I am very passionate about politics, but there aren’t many issues that I take as seriously as American policy towards Israel. A big part of that is based on my family and history. I am Jewish. Much of my family survived the holocaust, but some did not. I also immigrated to America from the former Soviet Union, where Jews were persecuted on a daily basis. My parents and I were lucky enough to end up in America, but many of my relatives could not make it here. Instead my grandparents and other relatives went to the only other place in the world where Jews know they can live without persecution, Israel. For those reasons I am particularly sensitive to what happens in Israel, and in what ways American policy affects Israel.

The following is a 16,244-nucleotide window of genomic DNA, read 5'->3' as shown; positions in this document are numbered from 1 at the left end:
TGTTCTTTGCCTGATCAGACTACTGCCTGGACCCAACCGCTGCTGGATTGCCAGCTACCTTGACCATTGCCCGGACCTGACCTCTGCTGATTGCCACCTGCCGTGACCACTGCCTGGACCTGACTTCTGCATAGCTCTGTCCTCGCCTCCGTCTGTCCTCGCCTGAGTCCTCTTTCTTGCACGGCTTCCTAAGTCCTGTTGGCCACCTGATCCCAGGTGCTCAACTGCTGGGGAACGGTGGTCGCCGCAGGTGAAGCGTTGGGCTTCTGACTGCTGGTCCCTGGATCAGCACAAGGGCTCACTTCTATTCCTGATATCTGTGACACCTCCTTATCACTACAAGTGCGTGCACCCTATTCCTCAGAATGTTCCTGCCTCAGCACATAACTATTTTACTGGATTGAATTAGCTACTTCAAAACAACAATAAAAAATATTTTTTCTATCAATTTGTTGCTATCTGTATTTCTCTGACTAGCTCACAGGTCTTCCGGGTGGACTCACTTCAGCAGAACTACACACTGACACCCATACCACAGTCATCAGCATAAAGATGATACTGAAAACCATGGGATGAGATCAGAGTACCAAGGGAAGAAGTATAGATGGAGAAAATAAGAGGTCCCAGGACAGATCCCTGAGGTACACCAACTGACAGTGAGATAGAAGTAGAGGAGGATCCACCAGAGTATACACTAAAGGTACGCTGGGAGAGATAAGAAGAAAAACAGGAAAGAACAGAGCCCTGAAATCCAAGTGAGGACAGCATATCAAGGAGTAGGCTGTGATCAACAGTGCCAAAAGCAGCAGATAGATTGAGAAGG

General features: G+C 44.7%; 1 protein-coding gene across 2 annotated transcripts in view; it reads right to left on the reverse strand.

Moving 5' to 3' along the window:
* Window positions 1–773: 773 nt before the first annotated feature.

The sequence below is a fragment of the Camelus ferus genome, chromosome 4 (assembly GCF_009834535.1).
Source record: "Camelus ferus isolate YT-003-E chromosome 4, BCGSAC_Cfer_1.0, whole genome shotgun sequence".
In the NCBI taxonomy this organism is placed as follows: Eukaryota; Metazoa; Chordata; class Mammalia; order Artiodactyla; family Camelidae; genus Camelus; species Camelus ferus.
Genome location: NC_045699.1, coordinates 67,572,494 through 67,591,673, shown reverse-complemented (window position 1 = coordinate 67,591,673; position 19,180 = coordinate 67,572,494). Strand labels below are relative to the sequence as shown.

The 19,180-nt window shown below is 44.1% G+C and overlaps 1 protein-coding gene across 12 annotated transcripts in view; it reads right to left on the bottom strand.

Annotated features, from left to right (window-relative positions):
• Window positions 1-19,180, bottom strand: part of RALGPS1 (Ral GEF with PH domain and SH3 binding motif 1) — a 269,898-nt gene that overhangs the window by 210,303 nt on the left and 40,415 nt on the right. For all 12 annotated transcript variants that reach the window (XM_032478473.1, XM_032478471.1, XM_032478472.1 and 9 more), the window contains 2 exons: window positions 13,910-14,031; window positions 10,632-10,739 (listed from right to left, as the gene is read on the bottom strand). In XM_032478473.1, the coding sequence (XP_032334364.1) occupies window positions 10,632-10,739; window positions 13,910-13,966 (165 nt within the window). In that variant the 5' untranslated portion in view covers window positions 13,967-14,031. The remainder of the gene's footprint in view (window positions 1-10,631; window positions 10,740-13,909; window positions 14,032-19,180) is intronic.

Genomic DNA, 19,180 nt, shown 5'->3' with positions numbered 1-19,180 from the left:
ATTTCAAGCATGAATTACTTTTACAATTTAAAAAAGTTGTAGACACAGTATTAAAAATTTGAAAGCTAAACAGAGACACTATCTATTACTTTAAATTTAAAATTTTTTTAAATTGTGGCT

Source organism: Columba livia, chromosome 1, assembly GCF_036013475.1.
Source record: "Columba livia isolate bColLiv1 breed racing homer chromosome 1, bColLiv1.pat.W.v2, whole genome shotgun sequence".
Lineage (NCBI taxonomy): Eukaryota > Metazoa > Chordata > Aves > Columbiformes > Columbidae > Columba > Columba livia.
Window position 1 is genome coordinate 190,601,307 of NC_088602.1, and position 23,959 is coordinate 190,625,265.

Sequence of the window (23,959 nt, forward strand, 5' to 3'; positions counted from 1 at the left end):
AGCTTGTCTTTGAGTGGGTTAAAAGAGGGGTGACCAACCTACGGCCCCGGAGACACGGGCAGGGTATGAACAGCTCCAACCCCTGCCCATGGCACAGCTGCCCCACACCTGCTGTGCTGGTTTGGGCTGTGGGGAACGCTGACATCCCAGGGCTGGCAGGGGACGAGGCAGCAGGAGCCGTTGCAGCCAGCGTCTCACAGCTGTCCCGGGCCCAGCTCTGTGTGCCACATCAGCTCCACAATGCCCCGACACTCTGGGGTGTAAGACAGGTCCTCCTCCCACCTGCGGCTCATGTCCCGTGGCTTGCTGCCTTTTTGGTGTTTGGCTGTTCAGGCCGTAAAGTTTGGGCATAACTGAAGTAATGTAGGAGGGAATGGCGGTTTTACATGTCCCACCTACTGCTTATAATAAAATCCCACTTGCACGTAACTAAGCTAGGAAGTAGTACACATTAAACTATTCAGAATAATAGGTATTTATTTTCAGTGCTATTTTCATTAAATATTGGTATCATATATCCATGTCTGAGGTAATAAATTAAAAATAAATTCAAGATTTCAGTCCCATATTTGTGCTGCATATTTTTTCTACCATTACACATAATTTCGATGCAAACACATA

The reason I titled this post “I remember” is because I have spent a lot of time in Israel and there is a lot that my memories inform me to that an average observer may not understand. As a young kid, I remember being in Israel during the Gulf War. Saddam Hussein was bombing Israel and I would have to wake up in the middle of the night to put a gas mask on when the sirens went off. At the time Israel could not protect itself or retaliate because the United States feared that if it did then the coalition of Arab states would stop backing U.S. action in Kuwait. Israel went along with this because it had an implicit trust in its bond with America and trusted us to stand by Israel in the future. I remember watching Israeli Prime Ministers being forced by a U.S. push for peace to shake hands with and negotiate with Yasser Arafat, who everyone knew was the godfather of terrorism. The same man who won a noble peace prize and would speak about peace in English, but would then return home and encourage suicide bombings in Arabic. Israel did this because it wanted peace and trusted that America would stand by her if peace could not be made. I remember being in Israel during the second intifada and wanting to go to the pool with my friends, only to have to think twice because of the fear of taking a bus that may be attacked by a suicide bomber. My friends and others who lived there didn’t have that fear. They were used to the risks and horrors of daily terrorism and lived their lives freely and bravely, but I had to adapt to deal with that fear. That intifada was a direct result of the failure of Camp David negotiations and Palestinian leadership believing (rightly based on past negotiations) they could gain more concessions through violence. For years my relatives, friends and a country that I value has been put in danger in the name of peace. For years Palestinians, who have been rejected by the Arab countries, have gained concession after concession from Israel and have in return only demanded more and increased their violence. I also remember 9/11, when most Americans understood for the first time what Israel must continuously deal with. I remember watching Israelis stand up in solidarity with us on that day with the message “Today we are all Americans”. I also remember watching images of Palestinians cheering in the streets that so many of my fellow Americans were brutally murdered. Those are images that I will never forget. I remember these things because they matter. These things tell me that there is a right and wrong, a good and evil, and a reason to pick one side or another. The lives of Americans, Israelis, and free people everywhere depend on us choosing the right sides and understanding these differences.